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[p. 81]

The Turnpike highwayman's Fate.

In ‘History of Medford,’ the chapter on Crimes and Punishments deals only with those of Colonial and Provincial days. It has been suggested that there were some happenings in Medford (from murder downward) in later (not to say latest) days, which a faithful chronicler might mention. But is it known to people generally, that a century ago Massachusetts had just enacted a law making highway robbery, when accompanied with threat, violence and exposure of a deadly weapon, a capital offence? Such was the fact, and there are those who, on account of recent increase in crime, and the facilities of escape offered by the automobile, think it would be well if such penalty was restored. The recent hold-up of Boston bank messengers in Chelsea is cited as an example.

One, nearly related to Medford, is mentioned in the Register, Vol. XXIII, p. 9, which must have caused much excitement in our old town just one hundred years ago. The Columbian Centinel of August 15, 1821, thus tells the story:—

Wednesday, August 15, 1821.
Daring Robbery. On Monday evening, before nightfall, as Major John Bray of this town, was returning from Medford in a chaise with his lady, he was stopped on the turnpike near the Ten Hills Farm, by a robber who, after commanding the chaise to stop, presented a pistol to the Major's breast and demanded his money. Major B. saw that the pistol was cocked, and took out his pocket book and gave the robber a sum of money. The latter then demanded the Major's watch, which was also given him and he rode off towards Medford. A gentleman returning from Medford met a person on horseback who answered the description of the robber who was of dark complexion, dressed in dark clothes, mounted on a dark bay horse, with a portmanteau. When first seen by Mr & Mrs Bray the robber was on foot standing by his horse and observed by them very sharply as they passed. He must have immediately mounted followed the chaise and committed the robbery He offered no insult to Mrs. B. and remarked that he robbed none but gentlemen. The pursuit set on foot by Major B. succeeded so far as recovering the horse, which the robber rode, but the highwayman is not yet taken.

[p. 82]

It was said that on that evening ‘Governor Brooks gave an assembly’ at his mansion on High street, which afforded the highwayman the opportunity of waylaying the returning guests, who were of the class most likely to be victims of plunder.

It was told that after the robber's escape from pursuit up High street, he found refuge in a cave in the woods at West Cambridge (now Arlington). From thence he went to Springfield, where, a week later, he was arrested and brought to the jail at East Cambridge.

The Centinel of August 22 said

The highwayman taken. Yesterday Michael Martin was examined at Cambridge on charge of being the person who robbed Major Bray on the Medford Turnpike. He was fully committed to take his trial in October next.1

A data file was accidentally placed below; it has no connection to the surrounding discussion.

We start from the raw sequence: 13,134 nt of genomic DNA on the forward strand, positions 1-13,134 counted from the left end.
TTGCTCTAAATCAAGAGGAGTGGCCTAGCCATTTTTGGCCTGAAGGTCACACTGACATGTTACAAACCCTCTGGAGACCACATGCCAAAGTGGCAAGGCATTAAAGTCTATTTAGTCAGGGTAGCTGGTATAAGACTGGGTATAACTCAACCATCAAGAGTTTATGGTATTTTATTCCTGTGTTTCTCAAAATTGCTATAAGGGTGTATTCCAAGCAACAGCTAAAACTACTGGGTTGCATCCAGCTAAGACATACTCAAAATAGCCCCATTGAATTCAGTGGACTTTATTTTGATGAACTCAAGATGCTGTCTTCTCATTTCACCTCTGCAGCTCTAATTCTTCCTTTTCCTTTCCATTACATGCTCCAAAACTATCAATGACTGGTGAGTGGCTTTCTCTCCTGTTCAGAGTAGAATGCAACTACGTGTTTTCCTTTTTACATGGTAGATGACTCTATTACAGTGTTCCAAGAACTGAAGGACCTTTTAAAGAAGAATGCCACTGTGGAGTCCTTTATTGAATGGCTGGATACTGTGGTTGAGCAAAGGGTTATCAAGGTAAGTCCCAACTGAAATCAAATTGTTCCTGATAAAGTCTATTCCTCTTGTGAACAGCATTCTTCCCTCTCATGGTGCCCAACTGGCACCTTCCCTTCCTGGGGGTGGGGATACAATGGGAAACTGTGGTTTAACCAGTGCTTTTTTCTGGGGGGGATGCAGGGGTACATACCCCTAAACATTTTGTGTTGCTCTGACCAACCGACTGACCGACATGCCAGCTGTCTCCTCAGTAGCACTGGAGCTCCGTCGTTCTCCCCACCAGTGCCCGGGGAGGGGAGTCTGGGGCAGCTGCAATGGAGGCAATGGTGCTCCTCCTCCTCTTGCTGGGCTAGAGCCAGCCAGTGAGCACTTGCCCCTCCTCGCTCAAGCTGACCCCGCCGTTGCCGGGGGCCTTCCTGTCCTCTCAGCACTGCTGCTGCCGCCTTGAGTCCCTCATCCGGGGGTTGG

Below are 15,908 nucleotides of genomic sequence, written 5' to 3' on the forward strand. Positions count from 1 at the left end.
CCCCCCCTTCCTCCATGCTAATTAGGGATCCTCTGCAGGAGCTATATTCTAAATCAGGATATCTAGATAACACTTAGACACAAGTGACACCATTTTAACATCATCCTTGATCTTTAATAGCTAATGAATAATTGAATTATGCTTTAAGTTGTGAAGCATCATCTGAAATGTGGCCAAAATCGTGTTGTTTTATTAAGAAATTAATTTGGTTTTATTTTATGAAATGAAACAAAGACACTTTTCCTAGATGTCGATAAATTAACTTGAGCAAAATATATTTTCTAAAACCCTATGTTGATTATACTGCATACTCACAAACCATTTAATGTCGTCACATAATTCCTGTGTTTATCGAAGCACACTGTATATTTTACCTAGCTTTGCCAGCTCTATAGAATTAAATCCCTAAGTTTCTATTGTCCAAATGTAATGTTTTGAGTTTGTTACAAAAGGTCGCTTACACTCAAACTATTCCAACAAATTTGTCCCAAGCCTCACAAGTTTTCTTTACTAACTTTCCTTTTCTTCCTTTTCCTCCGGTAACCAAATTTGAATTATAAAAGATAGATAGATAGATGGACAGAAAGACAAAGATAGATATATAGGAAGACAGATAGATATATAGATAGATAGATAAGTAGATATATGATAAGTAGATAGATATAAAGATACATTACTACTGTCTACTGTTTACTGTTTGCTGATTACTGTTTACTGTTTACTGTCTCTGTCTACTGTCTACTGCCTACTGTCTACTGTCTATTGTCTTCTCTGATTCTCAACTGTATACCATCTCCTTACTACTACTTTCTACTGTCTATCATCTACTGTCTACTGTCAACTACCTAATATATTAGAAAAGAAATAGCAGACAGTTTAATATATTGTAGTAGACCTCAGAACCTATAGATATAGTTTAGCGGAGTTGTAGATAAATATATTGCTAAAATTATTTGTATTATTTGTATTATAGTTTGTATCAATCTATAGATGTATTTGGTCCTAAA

The Centinel, October 20, said,

The sentence of Michael Martin, convicted of highway robbery has not been passed upon him. His counsel have moved an arrest of judgment for misdirection of court matters of law and the court has assigned a future day for hearing arguments on the motion

It seems that the ‘future day’ was not long deferred, for on October 22—

the Chief-justice after a most dignified and pathetic address to him pronounced the awful sentence of the law.

There must have been much excitement over the case, as this was the first sentence under the law before alluded to. His counsel made every effort in his power, but to no purpose. The Centinel of December 5 said,

No doubt that Martin would be executed.

But with the fatal day drawing near, ‘Mike Martin’ undertook to do something for himself. On the morning of the eighth of December, as the keeper entered his cell bringing his breakfast, Martin gave him a stunning blow, rushed through the doorway and throwing himself against the gate, forced it open and escaped into the open field, [p. 83] where he was soon recaptured. It was found that he had some time before secreted the knife accompanying his food, nicked its back, thus making a crude hack-saw with which he had severed the links of his chain. The cuts thus made were filled with a mixture of grease and dust, making them unnoticeable until broken in his ‘desperate attempt.’ He told the sheriff that ‘he prayed to God twice on his knees, that the blow he was about to inflict on the keeper might not prove fatal.’ Twelve days later (Thursday, December 20) the sentence of death was executed. A vast concourse of people assembled at ‘Lechmere Point’ to witness it. East Cambridge was not then a network of railway tracks and closely built factories, and the scaffold was in plain view of the state prison at Charlestown, and of Boston across the Charles River.